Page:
No fireworks or gaiety had greeted the New Year. Pilgrims didn't celebrate like that. Their calendar didn't turn over on this day anyway. These settlers used the old Julian calendar, not today's Gregorian calendar, meaning that by their calculations, it was only December 21. Their calendar year began March 25. Not that any of this mattered to them; they didn't celebrate March 25, either. For that matter, they didn't observe Christmas. December 25 was important to them that year because it was when they framed their first wooden house in the New World.

"What would have astounded a modern sensibility transported back to that Christmas Day in 1620 was the absolute quiet of the scene," wrote Mayflower author Nathaniel Philbrick. "Save the gurgling of Town Brook, the lap of waves against the shore, and the wind in the bare winter branches, everything was silent as they listened and waited."

That silence would give way in the four ensuing centuries to the cries of millions of newborn babies, the shrieking of charging warriors of all colors and ethnicities, the screams of wailing widows, and the babel of every language spoken on Earth.

Other sounds would include the buzzing of saws, the pounding of hammers, and the reverberations of industrialization's noisy machines, accompanied by the endless buzz of a contentious, martial, industrious, loud, litigious, inventive, violent, spiritual, and preternaturally self-confident people.

January 3, 1938

The March of Time

Polio mostly struck children in the early twentieth century, but Franklin Delano Roosevelt was thirty-nine when he contracted the dreaded disease that cost him use of his legs. In a rare concession to his condition, FDR championed research into polio and other childhood afflictions and celebrated his birthday by raising money from wealthy donors at the Presidential Birthday Balls for Crippled Children.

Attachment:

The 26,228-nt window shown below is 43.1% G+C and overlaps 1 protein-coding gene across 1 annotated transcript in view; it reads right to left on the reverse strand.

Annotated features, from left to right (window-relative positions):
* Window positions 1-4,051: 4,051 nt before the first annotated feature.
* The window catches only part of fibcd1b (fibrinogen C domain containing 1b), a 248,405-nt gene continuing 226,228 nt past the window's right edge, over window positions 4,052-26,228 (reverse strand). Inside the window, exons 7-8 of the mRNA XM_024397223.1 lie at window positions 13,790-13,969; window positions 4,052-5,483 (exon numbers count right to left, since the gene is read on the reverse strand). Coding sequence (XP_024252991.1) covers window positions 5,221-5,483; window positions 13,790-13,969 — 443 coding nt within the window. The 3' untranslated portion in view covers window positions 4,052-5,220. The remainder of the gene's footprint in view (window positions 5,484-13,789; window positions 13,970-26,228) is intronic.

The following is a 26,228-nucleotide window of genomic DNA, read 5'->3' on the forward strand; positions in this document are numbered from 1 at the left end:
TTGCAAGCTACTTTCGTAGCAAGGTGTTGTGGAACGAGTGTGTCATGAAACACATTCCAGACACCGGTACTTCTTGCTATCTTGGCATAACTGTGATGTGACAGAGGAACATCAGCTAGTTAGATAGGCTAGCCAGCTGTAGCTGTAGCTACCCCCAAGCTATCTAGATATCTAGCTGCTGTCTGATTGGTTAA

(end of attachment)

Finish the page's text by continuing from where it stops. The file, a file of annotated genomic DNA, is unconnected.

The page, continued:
But the man who hosted "fireside chats" over the radio realized he could reach millions of potential donors via the airwaves. In 1937, he announced creation of the National Foundation for Infantile Paralysis, and turned to Hollywood pals to help devise a nationwide pitch. At a meeting to plan the campaign, comedian and singer Eddie Cantor wisecracked, "We could call it the 'March of Dimes.'"

This was a pun based on a popular newsreel called The March of Time. But Cantor's quip was too catchy to ignore and by the time Roosevelt reincorporated his family charity into the NFIP on this date in 1938, the name had stuck.

"The March of Dimes will enable all persons, even the children, to show our president that they are with him in this battle against this disease," Cantor proclaimed. "Nearly everyone can send in a dime, or several dimes. However, it takes only ten dimes to make a dollar and if a million people send only one dime, the total will be $100,000."

This estimate proved conservative. By Roosevelt's birthday, 2.5 million dimes had flooded into the White House. An ailing FDR made his final March of Dimes radio appeal on January 30, 1945, his last birthday, asking First Lady Eleanor Roosevelt to read it to their fellow Americans.